A trial involves the calling of witnesses to adduce evidence. Witnesses can be divided into two categories, which are witnesses of fact and witnesses of opinion. Witnesses of fact are directly related to the case (i.e. eye witnesses), meanwhile witnesses of opinion are usually experts, who are called to assist the court in forming an independent opinion or finding. The use of expert witnesses to assist the court is not a new phenomenon but it is gaining popularity in Malaysia and also in other jurisdictions due to the rise of new and more sophisticated crimes.
In simple language, if we look at the phrase “Expert Opinion” and analyse it, it means that an opinion which is given by a person who is expert in a particular field, may it be science, art, law or any other technical field. This concept is envisaged by Section 45(1) of the Evidence Act 1950 which provides that “When the court has to form an opinion upon a point of foreign law or of science or art, or as to identity or genuineness of handwriting or finger impressions, the opinions upon that point of persons specially skilled in that matter are relevant facts”. Subsection (2) goes on to say that “such persons are called experts”. The function of this section was further explained under the illustrations.
“Expert” means one who is skilled in any particular art or trade, profession being professed of particular knowledge, concerning the same. If a person has acquired any special experience or special training in particular subject to which the Court enquiry relates, such a person can be considered as an expert. An expert is the one who has made the subject upon which he speaks, a matter of particular study, practice or observation and he must have a special knowledge of the subject. Any person who has the experience to give an informed opinion on a matter outside the experience of Court is an expert.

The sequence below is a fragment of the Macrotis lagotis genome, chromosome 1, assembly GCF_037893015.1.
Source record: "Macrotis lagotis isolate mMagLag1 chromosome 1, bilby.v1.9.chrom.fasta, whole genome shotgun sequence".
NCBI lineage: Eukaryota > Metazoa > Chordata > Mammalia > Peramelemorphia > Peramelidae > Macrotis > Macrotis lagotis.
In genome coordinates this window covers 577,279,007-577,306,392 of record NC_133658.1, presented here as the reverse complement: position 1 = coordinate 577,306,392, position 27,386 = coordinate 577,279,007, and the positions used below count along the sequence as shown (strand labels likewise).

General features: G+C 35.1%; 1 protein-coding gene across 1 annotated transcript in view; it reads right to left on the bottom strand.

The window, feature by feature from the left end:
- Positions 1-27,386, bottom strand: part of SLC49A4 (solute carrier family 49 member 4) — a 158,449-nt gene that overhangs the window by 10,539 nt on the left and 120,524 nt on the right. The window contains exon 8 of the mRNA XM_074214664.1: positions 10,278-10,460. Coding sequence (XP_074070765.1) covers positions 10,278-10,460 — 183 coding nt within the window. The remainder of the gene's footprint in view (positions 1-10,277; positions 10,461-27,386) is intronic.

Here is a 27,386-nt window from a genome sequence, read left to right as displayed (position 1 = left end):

An “Opinion” is estimation, a belief or assessment, a view held as probable, what one thinks about a particular question or topic, an assessment short of grounds of proofs, a formal statement of reasons for the judgment or a formal statement of professional advice.
Expert Opinion assists the Court in the matter of scientific nature. An expert gives opinion for the matter after assessing it and this opinion is not binding in nature, it is merely advisory. The issue before the court is whether the nature of the evidence requires special skill as was decided by the court in Junaidi bin Abdullah v. PP.
The expert only gives an opinion, but not a conclusion of the matter as it is the judicial function to do so. In Ong Chan Tow v. R, the court held that the experts cannot give evidence on matters which the court can decide by itself as otherwise they would tend to usurp the function of the court. The expert opinion should be of corroborative nature to the facts and circumstances of the case. If the expert opinion contradicts an unimpeachable eye witness or documentary evidence then it will not have an upper hand over direct evidences.
Experts have to state the facts which he has seen, heard or perceived through his sense. They are not helpful to the court in the interpretation of law. To be appointed as expert, one must have attainment in professional qualification, professional experience, have made special study in the subject, possessing special knowledge of that field or has made some observation in that field. The burden of proof is on the person who adduces an expert witness. He must prove to the satisfaction of the Court.